Wednesday 28th September 2016                 Change text size:

Coastal megacities are sinking, scientists warn



Roger Wollstadt via flickr

Researchers have suggested that some cities, such as Bangkok, New Orleans and Jakarta, are at risk from subsiding land, which they say could be an even greater threat than rising sea levels.

Research presented at the European Geosciences Union General Assembly has argued that some of the world’s biggest coastal cities are sinking because of population growth and groundwater extraction after rapid urbanisation.

Scientists have said that this threat is even bigger than rising sea levels, as the ground is going down 10 times faster than the water is rising, but added that they are two sides of the same problem.

The effects of land subsiding include structural damage, flood vulnerability and high maintenance cost. Subsidence is also a natural phenomenon, but the one caused by humans has a much greater impact.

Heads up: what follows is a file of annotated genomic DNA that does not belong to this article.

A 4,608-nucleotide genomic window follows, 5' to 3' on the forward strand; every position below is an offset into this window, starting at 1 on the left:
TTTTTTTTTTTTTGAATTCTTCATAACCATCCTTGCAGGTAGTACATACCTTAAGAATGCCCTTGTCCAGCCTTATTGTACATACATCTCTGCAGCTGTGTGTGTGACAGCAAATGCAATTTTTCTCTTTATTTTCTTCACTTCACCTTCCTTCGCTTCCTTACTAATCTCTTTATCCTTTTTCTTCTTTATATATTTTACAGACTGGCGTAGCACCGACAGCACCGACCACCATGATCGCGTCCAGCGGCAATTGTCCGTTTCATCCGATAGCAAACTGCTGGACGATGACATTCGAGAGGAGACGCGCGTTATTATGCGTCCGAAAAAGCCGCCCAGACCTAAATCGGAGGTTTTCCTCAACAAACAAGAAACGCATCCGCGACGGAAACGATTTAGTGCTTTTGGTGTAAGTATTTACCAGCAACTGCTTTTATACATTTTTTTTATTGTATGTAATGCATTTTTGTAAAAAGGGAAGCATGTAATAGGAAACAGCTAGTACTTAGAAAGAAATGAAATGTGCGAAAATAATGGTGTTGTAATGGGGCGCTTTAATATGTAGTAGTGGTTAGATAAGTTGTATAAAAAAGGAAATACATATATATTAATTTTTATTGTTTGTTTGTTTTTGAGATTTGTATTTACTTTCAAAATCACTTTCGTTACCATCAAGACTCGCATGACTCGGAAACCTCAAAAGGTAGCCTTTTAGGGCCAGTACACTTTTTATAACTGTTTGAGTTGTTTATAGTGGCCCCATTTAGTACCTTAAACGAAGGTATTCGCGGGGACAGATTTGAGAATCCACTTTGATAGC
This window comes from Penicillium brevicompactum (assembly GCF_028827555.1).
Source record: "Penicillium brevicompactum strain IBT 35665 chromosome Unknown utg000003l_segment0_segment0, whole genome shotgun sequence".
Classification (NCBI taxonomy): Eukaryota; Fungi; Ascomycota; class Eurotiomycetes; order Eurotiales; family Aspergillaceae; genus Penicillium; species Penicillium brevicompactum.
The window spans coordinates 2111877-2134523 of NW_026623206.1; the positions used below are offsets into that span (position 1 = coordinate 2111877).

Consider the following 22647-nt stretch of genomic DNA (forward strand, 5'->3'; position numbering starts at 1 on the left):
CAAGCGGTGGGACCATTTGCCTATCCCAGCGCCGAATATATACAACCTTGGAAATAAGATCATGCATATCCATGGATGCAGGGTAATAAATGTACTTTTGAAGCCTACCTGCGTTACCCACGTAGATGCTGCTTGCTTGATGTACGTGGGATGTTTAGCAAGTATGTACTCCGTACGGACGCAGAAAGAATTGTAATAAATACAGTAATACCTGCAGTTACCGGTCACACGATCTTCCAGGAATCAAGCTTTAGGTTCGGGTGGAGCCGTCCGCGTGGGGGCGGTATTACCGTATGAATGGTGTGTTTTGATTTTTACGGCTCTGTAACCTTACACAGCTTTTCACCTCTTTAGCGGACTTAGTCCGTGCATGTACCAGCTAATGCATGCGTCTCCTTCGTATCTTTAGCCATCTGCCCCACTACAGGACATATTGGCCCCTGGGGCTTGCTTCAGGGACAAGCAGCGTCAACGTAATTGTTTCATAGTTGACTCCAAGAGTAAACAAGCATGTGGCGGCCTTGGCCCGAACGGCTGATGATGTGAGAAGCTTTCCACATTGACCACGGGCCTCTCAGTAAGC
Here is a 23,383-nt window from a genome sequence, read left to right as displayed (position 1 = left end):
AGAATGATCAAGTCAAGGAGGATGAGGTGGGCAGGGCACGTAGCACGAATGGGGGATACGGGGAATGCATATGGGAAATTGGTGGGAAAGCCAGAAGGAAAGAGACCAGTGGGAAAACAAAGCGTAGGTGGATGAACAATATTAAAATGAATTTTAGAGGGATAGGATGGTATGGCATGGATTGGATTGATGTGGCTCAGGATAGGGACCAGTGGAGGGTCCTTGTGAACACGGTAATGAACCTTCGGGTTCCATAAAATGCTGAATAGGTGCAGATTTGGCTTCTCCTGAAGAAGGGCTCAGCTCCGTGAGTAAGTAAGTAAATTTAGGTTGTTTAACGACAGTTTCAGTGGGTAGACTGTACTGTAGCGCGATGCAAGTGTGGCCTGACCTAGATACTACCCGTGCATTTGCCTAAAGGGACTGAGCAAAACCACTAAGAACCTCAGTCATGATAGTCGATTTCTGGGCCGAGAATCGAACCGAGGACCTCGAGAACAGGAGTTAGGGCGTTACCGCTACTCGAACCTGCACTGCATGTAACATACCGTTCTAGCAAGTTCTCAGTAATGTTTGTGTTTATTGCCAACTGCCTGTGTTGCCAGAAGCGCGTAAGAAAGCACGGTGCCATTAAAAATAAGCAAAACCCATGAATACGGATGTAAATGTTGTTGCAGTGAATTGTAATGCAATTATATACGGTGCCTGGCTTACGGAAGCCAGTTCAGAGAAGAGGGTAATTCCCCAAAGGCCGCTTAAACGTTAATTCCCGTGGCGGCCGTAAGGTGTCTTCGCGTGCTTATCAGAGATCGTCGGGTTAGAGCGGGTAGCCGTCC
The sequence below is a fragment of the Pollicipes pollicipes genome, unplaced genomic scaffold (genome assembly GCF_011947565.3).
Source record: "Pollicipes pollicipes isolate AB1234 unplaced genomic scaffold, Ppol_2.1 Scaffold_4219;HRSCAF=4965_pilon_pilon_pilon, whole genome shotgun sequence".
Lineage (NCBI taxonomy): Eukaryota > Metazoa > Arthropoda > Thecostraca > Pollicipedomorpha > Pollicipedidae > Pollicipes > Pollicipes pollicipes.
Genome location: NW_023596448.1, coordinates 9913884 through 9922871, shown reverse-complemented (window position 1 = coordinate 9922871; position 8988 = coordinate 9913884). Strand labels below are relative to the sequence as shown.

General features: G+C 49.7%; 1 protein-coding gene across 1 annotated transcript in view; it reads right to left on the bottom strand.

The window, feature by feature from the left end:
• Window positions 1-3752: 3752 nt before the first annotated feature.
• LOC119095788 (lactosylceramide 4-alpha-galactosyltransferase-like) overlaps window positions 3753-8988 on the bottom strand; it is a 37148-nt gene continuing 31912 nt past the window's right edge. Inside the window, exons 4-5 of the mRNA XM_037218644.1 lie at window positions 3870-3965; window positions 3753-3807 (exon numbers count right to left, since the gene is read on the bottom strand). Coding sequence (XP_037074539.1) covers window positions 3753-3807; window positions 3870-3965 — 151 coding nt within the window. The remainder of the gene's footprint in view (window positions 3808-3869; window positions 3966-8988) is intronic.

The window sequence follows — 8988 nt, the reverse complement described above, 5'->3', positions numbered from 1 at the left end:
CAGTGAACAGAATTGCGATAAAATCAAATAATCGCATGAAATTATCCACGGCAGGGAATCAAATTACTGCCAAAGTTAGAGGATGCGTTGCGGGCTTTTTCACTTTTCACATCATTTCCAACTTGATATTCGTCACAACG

Speaking to BBC News Dr Gilles Erkens, from the Deltares Research Institute, said, “Land subsidence and sea level rise are both happening, and they are both contributing to the same problem – larger and longer floods, and bigger inundation depth of floods.

“The most rigorous solution and the best one is to stop pumping groundwater for drinking water, but then of course you need a new source of drinking water for these cities. But Tokyo did that and subsidence more or less stopped, and in Venice, too, they have done that.”

Earlier this year, a study by the Global Climate Forum estimated that coastal regions might face losses due to climate change of up to $1 trillion (£610 billion), while dramatic urbanisation would increase flood risk for around 5% of the global population.

Photo: Roger Wollstadt via flickr

Further reading:

Heritage sites at risk of going under water as sea levels rise

Coastal flooding could cost vulnerable cities more than $1tn

Environment Agency issues ‘danger to life’ warnings in coastal areas

Climate extremes will enhance poverty in vulnerable areas

1 in 10 people will live in a ‘climate change hotspot’ this century 


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